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Form, Gesture, Feeling: Robert Motherwell 1915-1991: ACentennial Exhibition at Pearl Lam Galleries

Hong Kong — Pearl Lam Galleries are delighted to present the first solo exhibition in Asia of works by pioneer abstract expressionist, Robert Motherwell. Celebrating the centenary year of Motherwell’s birth the exhibition presents over 15 works from four decades and brings together works in various media from important cycles explored by the artist throughout his career.


Robert Motherwell, (b.1915 Washington, USA) was the youngest member of a group of artists which made the first truly international American art – the Abstract Expressionists – or as famously named by Motherwell, The New York School, which also included Philip Guston, Willem de Kooning, Jackson Pollock and Mark Rothko.

Throughout his long career Motherwell was drawn to automatism and conveying through his work the deeper, unconscious modes of human thinking. His work was heavily influenced by the time he spent with exiled Parisian Surrealists Max Ernst, Marcel Duchamp and André Masson, in the 1940s while studying at Columbia under the seminal art historian Meyer Schapiro. From his first exhibitions with Peggy Guggenheim’s Art of this Century Gallery, and through major retrospectives in museums around the world, Motherwell displayed a tireless inventiveness, and rigorous attention to the principles of Modern Art, which he had done so much to bring to the United States with his ‘Documents of Modern Art series’. (He edited and translated the words and works of the Surrealists bringing them to an American public.)

Although associated with the New York School, and indeed having instigated many of its founding principles, Motherwell’s achievements over a five-decade long, successful and prolific career arguably surpass those of his fellow Abstract Expressionists. As well as in painting Motherwell is recognised as one of the most important practitioners of collage, a medium he saw as one of the greatest innovations of the century, bringing it into the mid 20th Century following in the traditions of Picasso and Matisse. Throughout his activities in painting and collage, Motherwell continued to return to the practice of automatic drawing, an interest which stemmed from his time with the surrealists. He had a fascination with Asian calligraphy and often painted with ink and a calligrapher’s brush, focusing on rapid execution, and recalling his lifelong interest in Zen. Motherwell was also a gifted teacher and an enormously important influence on the younger generation including Fra nk Stella, Cy Twombly, Robert Rauschenberg and Kenneth Noland.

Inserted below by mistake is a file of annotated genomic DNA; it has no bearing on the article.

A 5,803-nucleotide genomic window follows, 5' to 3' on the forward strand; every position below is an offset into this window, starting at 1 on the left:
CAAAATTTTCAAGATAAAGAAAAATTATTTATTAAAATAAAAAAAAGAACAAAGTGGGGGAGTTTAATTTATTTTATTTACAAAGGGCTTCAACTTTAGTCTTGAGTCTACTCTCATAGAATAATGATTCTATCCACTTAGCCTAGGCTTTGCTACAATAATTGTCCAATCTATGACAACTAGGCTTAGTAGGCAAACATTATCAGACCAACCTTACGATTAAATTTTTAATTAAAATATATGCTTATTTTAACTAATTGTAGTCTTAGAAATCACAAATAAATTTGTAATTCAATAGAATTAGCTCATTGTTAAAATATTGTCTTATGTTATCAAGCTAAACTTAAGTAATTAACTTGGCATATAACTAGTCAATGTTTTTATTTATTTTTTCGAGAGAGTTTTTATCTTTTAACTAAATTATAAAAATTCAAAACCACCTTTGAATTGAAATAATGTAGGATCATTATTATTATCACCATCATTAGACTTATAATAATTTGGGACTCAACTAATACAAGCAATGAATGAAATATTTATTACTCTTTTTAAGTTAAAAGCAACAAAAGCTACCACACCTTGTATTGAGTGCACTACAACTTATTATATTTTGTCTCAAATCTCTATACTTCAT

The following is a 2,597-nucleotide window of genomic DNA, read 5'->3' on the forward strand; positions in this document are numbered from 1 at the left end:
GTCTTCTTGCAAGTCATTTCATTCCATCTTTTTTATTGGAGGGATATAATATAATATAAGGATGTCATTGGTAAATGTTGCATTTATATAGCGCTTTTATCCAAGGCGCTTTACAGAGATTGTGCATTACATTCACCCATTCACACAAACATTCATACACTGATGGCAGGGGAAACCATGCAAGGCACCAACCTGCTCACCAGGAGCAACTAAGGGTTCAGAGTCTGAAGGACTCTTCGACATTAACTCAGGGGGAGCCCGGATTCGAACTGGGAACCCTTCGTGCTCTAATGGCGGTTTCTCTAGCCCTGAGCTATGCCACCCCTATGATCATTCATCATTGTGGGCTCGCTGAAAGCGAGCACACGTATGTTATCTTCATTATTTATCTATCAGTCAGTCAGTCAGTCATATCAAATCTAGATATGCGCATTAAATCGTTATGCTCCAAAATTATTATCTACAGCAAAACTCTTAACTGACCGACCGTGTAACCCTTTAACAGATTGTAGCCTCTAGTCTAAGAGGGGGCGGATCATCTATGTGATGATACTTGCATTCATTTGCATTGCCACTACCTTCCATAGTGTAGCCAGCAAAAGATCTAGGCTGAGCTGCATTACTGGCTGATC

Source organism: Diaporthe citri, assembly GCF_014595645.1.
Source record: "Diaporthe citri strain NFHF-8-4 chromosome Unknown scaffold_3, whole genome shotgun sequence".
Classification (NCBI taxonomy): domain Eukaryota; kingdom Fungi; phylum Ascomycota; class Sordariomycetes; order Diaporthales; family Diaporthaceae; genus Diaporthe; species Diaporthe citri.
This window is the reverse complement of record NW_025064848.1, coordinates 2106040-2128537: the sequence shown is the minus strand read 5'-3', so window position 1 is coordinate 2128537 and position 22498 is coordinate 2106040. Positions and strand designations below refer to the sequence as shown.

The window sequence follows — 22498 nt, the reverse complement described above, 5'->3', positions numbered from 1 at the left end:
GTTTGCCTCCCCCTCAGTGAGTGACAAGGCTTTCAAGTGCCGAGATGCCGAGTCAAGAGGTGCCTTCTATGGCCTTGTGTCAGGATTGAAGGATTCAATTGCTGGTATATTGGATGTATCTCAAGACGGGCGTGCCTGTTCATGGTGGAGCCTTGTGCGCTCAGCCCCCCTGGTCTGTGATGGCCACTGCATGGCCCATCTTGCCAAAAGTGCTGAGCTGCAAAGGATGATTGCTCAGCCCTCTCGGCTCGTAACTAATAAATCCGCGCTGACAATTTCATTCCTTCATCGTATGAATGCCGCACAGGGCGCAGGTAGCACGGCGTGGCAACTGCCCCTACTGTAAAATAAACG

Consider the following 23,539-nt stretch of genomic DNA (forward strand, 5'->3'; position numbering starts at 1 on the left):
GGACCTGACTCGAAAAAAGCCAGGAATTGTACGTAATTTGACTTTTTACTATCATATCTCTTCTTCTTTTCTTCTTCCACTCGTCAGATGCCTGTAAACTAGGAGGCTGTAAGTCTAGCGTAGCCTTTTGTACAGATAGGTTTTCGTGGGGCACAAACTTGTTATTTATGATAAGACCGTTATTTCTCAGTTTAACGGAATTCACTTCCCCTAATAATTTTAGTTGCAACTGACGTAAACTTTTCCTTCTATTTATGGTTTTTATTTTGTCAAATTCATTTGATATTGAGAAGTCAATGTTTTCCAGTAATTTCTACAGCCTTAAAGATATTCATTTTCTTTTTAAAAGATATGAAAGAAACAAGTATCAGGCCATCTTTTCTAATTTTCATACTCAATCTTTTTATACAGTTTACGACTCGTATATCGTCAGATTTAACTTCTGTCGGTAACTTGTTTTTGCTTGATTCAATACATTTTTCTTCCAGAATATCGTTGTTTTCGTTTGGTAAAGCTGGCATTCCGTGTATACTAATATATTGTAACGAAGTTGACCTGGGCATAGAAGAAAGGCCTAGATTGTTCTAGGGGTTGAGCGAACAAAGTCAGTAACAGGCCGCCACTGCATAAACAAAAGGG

Exhibition highlights include an early work from his VVV portfolio, 1942, which is considered one of the highlights of Surrealist activity in New York in the early 1940s, and a 1958 painting on paper Two Figures No. 12, which shows a sense of figuration that is later repeatedly imbedded in the hugely important Elegies Series, and in many other works executed in his later career. Several examples from Motherwell’s major series of Open paintings will be represented in which the affinity between Japanese Zen painting and his own work is best seen through his animation of the void. We are delighted to be showing the last of five paintings in the Great Wall of China Series remaining outside of a private collection, Great Wall of China #4, 1971, that refers to Franz Kafka’s short story about this most famous Chinese landmark. The latest work in the show, In the Studio, was started in 1984, and an early version was shown i n the Solomon R. Guggenheim Museum that December.

“This exhibition celebrates Pearl Lam Galleries long standing commitment to presenting abstract art and exploring it’s disparate international origins, I feel privileged to bring to Asia for the first time a solo show of works by such a giant in American, indeed international, art history.” Pearl Lam

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